Call for Proposals
University of Cambridge, 16-17 April 2020
Convenors: Olga Petri (University of Cambridge); Michael Guida
(University of Sussex)
The deadline for proposals is the 8 November 2020
This workshop will address the question of our evolving spatial
relationships with bird life. The presence of birds and their song have
long shaped human experience and conceptualisation of the skies, the
countryside as well as urban and domestic environments. Birds have been
collected, traded and re-contextualised across territories. And their
migrations have inspired new kinds of human connections, both psychic
and physical. How have birds been part of human efforts to make sense of
terrestrial and non-terrestrial places and places? Such a question
implicates all kinds of actors: gardeners, soldiers, pilots,
naturalists, children, writers and philosophers. Aristophanes’ play The
Birds saw two frustrated Athenians join with the birds to build a
utopian city in the clouds, a new republic where ‘Wisdom, Grace and Love
pervade the scene’. Steven Feld’s work with the Kaluli people of Papua
New Guinea showed that the avian voices heard in the forest defined an
entire cultural and spiritual realm. Today, birds increasingly draw
attention as indicators of environmental crisis. Amid the age of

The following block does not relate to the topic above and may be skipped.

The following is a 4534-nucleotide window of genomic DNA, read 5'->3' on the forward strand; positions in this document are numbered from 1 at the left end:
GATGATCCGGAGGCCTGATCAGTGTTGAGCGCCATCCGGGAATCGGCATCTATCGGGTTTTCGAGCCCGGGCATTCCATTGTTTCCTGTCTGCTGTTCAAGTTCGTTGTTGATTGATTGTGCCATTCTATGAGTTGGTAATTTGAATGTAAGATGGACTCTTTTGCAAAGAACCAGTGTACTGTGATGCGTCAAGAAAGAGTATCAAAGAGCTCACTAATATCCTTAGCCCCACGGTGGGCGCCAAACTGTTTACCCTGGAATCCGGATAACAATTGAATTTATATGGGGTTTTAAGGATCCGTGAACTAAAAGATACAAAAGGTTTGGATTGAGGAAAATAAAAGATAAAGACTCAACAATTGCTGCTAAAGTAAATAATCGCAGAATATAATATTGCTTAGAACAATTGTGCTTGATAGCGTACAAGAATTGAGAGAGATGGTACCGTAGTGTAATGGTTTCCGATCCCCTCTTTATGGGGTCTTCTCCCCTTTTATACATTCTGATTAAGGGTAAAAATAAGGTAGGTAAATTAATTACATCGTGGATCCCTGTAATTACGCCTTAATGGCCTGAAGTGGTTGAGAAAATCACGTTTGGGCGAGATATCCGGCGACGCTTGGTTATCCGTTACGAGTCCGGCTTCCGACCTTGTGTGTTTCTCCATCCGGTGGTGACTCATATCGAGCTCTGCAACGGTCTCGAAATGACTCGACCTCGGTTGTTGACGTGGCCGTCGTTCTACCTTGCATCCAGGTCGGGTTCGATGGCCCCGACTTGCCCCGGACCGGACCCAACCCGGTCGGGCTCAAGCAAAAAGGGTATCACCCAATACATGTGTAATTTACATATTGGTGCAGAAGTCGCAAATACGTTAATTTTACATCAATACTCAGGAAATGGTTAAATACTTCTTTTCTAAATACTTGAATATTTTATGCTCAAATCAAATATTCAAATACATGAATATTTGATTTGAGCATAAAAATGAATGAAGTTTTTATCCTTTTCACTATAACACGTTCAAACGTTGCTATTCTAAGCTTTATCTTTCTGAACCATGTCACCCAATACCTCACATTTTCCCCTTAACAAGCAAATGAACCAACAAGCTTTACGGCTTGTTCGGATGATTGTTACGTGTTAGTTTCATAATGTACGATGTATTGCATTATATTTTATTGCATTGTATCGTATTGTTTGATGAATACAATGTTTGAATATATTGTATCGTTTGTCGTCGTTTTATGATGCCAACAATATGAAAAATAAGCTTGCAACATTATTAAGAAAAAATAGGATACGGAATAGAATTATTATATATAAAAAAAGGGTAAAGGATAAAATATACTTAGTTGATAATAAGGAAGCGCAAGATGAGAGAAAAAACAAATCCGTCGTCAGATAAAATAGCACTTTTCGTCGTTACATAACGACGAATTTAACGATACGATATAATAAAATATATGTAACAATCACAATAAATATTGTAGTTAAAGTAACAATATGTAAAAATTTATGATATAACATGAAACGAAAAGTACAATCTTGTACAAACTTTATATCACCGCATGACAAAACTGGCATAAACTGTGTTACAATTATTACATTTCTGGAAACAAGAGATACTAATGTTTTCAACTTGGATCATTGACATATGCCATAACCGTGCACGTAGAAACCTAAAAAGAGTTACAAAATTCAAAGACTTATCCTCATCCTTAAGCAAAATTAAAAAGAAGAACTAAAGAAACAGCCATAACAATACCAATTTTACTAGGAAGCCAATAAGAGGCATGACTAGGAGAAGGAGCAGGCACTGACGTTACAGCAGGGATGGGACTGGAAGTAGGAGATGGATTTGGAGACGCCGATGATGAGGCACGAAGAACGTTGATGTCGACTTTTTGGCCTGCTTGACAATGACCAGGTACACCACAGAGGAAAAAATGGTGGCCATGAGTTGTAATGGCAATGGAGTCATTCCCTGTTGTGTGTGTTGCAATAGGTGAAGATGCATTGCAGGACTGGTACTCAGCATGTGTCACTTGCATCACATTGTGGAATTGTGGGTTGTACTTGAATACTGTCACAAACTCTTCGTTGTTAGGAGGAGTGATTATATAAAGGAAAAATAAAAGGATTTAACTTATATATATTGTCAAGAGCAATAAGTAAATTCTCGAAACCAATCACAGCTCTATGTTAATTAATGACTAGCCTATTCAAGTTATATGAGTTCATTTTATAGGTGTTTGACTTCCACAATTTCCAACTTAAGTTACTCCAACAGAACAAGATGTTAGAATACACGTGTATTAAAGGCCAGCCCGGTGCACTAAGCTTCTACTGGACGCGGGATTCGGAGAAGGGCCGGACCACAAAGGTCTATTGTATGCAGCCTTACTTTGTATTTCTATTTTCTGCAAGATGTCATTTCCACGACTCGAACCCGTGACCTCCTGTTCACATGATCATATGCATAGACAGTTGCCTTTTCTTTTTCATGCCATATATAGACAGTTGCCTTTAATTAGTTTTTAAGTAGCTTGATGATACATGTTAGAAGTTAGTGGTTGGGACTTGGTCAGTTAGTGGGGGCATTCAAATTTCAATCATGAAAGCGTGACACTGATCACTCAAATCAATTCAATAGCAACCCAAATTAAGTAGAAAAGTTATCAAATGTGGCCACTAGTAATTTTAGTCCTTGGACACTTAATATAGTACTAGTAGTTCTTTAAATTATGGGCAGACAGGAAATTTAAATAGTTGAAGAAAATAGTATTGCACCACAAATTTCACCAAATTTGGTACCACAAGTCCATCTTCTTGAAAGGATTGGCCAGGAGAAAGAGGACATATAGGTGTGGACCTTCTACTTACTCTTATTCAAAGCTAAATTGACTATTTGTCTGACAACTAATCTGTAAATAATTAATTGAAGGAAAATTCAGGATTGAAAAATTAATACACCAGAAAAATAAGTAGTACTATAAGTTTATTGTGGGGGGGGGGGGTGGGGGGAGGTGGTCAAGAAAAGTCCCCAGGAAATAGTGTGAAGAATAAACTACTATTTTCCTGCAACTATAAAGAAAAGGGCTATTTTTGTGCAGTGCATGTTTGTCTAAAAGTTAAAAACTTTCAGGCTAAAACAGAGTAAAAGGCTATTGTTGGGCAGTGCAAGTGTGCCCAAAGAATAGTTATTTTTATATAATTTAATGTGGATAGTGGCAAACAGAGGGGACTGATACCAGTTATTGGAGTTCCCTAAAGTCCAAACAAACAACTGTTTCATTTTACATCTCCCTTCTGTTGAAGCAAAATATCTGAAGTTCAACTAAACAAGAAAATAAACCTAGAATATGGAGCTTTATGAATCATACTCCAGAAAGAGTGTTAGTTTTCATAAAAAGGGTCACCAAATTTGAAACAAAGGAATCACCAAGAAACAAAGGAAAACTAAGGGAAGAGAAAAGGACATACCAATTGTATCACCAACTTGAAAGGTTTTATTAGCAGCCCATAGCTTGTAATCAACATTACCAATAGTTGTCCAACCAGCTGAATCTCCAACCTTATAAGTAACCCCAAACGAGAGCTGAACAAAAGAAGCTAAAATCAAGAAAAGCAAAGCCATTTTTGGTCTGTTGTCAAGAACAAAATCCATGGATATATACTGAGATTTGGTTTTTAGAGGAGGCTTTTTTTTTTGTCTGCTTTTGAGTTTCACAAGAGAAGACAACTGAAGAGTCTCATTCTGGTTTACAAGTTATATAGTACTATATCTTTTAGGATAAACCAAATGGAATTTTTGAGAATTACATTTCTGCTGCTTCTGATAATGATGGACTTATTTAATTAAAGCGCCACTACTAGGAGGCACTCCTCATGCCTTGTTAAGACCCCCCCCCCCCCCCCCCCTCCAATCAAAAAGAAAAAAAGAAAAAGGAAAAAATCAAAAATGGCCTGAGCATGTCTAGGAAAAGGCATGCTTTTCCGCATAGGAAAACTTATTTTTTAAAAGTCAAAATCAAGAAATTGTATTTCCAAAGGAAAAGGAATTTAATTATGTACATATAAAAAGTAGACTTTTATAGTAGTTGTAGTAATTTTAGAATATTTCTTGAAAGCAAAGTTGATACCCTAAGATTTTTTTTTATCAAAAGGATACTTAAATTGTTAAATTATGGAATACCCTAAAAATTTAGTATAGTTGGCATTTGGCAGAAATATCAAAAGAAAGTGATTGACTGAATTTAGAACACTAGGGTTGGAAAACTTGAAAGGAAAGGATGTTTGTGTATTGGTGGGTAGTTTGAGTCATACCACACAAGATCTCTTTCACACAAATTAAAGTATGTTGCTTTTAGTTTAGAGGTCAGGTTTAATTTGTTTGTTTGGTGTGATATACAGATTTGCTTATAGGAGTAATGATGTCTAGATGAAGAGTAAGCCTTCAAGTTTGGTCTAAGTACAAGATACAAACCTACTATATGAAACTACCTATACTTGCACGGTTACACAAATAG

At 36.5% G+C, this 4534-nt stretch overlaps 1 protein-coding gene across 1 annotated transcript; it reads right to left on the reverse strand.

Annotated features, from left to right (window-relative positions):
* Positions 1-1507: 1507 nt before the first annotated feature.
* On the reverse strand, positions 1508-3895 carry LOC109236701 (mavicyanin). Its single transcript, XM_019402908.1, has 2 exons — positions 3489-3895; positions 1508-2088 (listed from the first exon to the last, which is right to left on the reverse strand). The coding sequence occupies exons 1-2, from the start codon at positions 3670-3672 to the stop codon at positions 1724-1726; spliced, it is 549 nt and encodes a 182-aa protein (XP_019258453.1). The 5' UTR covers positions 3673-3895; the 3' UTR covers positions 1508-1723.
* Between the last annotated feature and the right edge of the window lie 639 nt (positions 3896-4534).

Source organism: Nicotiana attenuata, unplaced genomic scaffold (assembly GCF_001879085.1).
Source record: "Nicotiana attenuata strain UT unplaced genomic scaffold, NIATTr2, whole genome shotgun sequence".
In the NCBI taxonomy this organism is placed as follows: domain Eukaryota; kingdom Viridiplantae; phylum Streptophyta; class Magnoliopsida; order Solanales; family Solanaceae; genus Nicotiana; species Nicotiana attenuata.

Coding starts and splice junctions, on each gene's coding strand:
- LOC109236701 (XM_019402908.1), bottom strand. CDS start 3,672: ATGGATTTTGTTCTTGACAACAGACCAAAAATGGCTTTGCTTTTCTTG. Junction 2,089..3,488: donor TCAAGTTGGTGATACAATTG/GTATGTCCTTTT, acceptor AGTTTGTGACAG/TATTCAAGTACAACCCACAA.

Anthropocene, are the much-loved imaginative and metaphorical readings
of bird life still culturally productive or dangerously retrograde?
This workshop aims to explore cultural geographies shaped by the close
consideration of birds. We encourage papers of all kinds but you may
want to consider these themes:
– Flight and space: seeing with the eyes of a bird, escape from terrestrial boundaries, aviation
– Soundscape: bird song and calls in defining spaces and places
– Shared space: habitats and landscapes of co-existence and extinction
– Proximity: birds in captivity, birds in the home and garden
– Mobility and borders: bird trading, bird-watching, distribution and migration mapping, ideas of territory and identity
– Imaginative avian geographies: ideas from art, literature and music
Keynote speakers will be Rachel Mundy (Assistant Professor of Music, Rutgers University, USA) and Dolly Jørgensen (Professor of History, University of Stavanger, Norway). Organisers: Olga Petri, Leverhulme
Trust Early Career Research Fellow, Department of Geography, University of Cambridge; Michael Guida, Research Associate and Tutor, Department of Media & Cultural Studies, University of Sussex.
International scholars from geography, history, animal studies, anthropology, ornithology, environmental humanities, STS and cultural studies are encouraged to participate, although all disciplines are
welcomed. There will be some financial support for travel for PhD students and early career scholars.
The aim is for the workshop to facilitate the development of papers for an edited collection or for a special journal edition.
Abstracts of 250 words, with a short biography of 100 words, should be
submitted by 8 November 2019 here https://www.wingedgeographies.